According to Wikipedia:

Alawites have historically kept their beliefs secret from outsiders and non-initiated Alawites, so rumours about them have arisen. Arabic accounts of their beliefs tend to be partisan (either positively or negatively).[14] However, since the early 2000s, Western scholarship on the Alawite religion has made significant advances.[15] At the core of Alawite belief is a divine triad, comprising three aspects of the one God. These aspects or emanations appear cyclically in human form throughout history. The last emanations of the divine triad, according to Alawite belief, were as Ali, Muhammad and Salman the Persian. Alawites were historically persecuted for these beliefs by the Sunni Muslim rulers of the area.

So it looks like traditional Alawite religion might have been kind of a mix of Christianity and Islam. This makes sense, given that Christianity was prominent in the area for about 600 years before Islam showed up, and when you leave behind the modern political/ethnic animosities people hold toward each other, both Islam and Christianity are built on pretty much the same base (Muslims even regard Jesus as a prophet.) There are weirder things than regarding Mohammad as just yet another prophet in the long line of Jewish prophets–like Mormonism, which is polytheistic but still gets grudgingly classed as a branch of Christianity. Continuing:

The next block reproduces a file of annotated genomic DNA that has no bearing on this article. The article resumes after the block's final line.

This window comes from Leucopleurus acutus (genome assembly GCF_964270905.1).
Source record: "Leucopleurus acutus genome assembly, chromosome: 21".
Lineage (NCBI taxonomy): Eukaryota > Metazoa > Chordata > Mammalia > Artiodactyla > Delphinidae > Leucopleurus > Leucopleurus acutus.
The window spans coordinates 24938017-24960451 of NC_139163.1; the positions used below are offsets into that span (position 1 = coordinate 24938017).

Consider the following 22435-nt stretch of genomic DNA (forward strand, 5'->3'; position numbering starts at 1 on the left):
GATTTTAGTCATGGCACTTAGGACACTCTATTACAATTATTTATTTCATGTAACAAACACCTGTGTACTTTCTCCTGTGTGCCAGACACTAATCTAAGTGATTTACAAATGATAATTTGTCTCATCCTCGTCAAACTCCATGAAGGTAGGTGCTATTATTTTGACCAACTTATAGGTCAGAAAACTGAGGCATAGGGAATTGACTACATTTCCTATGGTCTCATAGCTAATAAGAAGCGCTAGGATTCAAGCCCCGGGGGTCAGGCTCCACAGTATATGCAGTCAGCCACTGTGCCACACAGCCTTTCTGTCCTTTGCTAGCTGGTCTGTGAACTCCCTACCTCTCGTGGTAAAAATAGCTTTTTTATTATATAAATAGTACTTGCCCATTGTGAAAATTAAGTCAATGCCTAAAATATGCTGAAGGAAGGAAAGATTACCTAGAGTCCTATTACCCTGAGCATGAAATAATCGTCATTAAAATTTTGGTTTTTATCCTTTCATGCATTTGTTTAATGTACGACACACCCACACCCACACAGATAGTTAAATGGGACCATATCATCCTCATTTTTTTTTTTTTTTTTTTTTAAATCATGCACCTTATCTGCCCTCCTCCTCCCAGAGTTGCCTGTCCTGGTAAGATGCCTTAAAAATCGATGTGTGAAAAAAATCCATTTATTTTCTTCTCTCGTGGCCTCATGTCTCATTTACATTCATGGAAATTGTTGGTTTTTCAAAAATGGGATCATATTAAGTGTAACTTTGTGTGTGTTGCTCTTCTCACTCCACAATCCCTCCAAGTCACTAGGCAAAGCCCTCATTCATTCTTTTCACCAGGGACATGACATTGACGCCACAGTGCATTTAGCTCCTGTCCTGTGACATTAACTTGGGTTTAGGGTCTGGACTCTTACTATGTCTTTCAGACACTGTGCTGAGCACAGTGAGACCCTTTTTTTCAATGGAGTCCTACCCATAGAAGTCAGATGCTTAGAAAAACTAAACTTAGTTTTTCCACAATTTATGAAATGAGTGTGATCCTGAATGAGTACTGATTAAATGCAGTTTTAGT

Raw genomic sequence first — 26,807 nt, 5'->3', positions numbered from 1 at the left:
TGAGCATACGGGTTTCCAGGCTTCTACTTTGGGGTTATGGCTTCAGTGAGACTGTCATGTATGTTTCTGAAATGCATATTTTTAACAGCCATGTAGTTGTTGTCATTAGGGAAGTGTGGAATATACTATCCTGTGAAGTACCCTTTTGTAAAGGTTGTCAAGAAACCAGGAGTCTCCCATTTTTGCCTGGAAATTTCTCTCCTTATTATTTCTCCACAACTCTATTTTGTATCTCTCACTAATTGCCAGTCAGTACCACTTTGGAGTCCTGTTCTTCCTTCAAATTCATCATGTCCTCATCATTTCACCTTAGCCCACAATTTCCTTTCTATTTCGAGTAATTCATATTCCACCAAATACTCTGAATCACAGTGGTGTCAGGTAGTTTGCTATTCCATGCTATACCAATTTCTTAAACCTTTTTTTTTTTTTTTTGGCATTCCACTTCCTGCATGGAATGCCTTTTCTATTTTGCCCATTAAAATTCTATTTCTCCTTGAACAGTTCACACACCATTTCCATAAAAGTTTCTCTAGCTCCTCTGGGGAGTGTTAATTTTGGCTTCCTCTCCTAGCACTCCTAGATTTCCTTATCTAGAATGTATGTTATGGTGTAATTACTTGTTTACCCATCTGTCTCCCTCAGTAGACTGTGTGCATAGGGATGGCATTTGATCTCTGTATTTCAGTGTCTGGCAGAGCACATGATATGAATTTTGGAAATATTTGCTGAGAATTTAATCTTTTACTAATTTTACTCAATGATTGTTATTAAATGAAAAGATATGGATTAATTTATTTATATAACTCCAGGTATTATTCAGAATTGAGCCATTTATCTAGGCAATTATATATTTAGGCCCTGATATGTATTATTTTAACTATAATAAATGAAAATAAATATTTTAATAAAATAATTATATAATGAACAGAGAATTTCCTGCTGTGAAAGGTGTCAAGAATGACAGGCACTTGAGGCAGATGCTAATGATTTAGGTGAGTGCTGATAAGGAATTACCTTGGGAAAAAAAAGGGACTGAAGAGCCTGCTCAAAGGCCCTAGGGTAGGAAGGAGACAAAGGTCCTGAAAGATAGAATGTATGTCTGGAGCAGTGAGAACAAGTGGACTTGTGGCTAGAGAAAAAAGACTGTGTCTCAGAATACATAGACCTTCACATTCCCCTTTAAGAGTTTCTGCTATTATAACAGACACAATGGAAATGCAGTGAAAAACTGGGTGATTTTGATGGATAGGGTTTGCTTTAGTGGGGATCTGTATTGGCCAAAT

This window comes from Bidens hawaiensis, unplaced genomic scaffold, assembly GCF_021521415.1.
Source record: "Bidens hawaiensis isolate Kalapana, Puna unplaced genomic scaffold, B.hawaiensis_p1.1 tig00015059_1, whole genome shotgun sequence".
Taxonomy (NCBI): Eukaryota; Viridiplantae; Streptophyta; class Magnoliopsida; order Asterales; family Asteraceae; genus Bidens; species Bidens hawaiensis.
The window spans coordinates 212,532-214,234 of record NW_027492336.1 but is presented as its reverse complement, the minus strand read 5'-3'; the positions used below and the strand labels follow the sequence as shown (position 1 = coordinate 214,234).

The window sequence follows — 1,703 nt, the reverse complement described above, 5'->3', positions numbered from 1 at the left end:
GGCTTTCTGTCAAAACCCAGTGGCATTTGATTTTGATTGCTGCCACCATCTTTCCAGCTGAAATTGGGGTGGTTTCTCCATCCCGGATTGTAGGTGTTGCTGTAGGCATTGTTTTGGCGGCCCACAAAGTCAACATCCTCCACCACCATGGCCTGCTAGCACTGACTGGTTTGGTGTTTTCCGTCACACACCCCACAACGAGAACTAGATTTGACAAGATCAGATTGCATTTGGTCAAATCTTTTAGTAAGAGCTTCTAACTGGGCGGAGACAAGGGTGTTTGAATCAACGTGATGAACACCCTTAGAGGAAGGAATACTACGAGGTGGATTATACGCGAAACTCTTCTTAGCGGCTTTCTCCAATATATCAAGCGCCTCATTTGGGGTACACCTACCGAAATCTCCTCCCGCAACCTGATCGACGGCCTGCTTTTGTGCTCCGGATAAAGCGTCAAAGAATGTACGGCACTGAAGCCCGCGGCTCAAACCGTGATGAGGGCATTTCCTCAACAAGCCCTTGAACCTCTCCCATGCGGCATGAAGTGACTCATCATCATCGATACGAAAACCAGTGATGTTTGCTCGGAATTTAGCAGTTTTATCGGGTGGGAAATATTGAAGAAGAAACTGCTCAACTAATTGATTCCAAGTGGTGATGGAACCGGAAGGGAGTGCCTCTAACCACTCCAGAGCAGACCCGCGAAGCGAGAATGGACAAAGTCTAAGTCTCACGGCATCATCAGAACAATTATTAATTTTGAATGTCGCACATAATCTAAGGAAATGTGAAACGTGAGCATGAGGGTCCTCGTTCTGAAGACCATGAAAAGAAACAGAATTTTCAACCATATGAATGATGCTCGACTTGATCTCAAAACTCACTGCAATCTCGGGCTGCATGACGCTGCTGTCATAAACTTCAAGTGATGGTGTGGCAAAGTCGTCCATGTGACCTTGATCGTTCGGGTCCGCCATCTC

Alawis are self-described Shia Muslims, and have been called Shia by other sources[68][69] including the highly influential Lebanese Shia cleric Musa al-Sadr of Lebanon,[68][70] and Iranian religious and political leader Ruhollah Khomeini.[71][72][73]

Alawite doctrine incorporates Gnostic, neo-Platonic, Islamic, Christian and other elements and has, therefore, been described as syncretic.[15][76]…

Their theology is based on a divine triad,[63][77][78] or trinity, which is the core of Alawite belief.[79] The triad comprises three emanations of the one God: the supreme aspect or entity called the “Essence”[79] or the “Meaning”[78] (both being translations of maʿnā), together with two lesser emanations known as his “Name” (ism), or “Veil” (ḥijāb), and his “Gate” (bāb).[77][78][79][80] These emanations have manifested themselves in different human forms over several cycles in history, the last cycle of which was as Ali (the Essence/Meaning), Muhammad (the Name) and Salman the Persian (the Gate).[77][79][80][81][82]

Other beliefs and practices include: the consecration of wine in a secret form of Mass only open to males; frequently being given Christian names; burying the dead in sarcophagi above ground; observing Nowruz, Epiphany, Christmas[84] and the feast days of John Chrysostom and Mary Magdalene;[85] the only religious structures they have are the shrines of tombs;[86] the alleged book Kitab al Majmu, which is supposedly a central source of Alawite doctrine; and the belief that women do not have souls.[87][88][89][90]

Alawites have historically been kind of isolated, often oppressed and poor, but somehow managed to get control of the country after independence.